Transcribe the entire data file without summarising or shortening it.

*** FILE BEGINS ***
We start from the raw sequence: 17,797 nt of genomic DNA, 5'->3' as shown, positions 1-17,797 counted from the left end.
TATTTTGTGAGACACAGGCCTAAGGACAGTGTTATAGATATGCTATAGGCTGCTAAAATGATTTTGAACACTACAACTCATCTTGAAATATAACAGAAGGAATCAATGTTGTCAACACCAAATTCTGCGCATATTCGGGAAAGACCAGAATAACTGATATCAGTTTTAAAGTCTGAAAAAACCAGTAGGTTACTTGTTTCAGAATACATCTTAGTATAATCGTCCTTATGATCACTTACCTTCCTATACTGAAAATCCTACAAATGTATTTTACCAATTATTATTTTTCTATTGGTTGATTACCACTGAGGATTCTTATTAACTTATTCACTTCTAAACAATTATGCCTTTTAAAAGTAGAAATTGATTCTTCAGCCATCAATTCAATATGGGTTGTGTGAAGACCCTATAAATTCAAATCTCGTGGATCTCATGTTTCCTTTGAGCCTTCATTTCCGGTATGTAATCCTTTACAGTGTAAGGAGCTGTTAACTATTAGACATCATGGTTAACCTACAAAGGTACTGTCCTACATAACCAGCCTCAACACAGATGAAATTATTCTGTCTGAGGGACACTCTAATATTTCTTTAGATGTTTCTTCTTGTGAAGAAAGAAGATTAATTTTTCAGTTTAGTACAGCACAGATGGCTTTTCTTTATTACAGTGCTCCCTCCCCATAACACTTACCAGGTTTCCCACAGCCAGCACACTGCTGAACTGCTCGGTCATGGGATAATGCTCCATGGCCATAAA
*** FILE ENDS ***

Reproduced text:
We start from the raw sequence: 17,797 nt of genomic DNA, 5'->3' as shown, positions 1-17,797 counted from the left end.
TATTTTGTGAGACACAGGCCTAAGGACAGTGTTATAGATATGCTATAGGCTGCTAAAATGATTTTGAACACTACAACTCATCTTGAAATATAACAGAAGGAATCAATGTTGTCAACACCAAATTCTGCGCATATTCGGGAAAGACCAGAATAACTGATATCAGTTTTAAAGTCTGAAAAAACCAGTAGGTTACTTGTTTCAGAATACATCTTAGTATAATCGTCCTTATGATCACTTACCTTCCTATACTGAAAATCCTACAAATGTATTTTACCAATTATTATTTTTCTATTGGTTGATTACCACTGAGGATTCTTATTAACTTATTCACTTCTAAACAATTATGCCTTTTAAAAGTAGAAATTGATTCTTCAGCCATCAATTCAATATGGGTTGTGTGAAGACCCTATAAATTCAAATCTCGTGGATCTCATGTTTCCTTTGAGCCTTCATTTCCGGTATGTAATCCTTTACAGTGTAAGGAGCTGTTAACTATTAGACATCATGGTTAACCTACAAAGGTACTGTCCTACATAACCAGCCTCAACACAGATGAAATTATTCTGTCTGAGGGACACTCTAATATTTCTTTAGATGTTTCTTCTTGTGAAGAAAGAAGATTAATTTTTCAGTTTAGTACAGCACAGATGGCTTTTCTTTATTACAGTGCTCCCTCCCCATAACACTTACCAGGTTTCCCACAGCCAGCACACTGCTGAACTGCTCGGTCATGGGATAATGCTCCATGGCCATAAA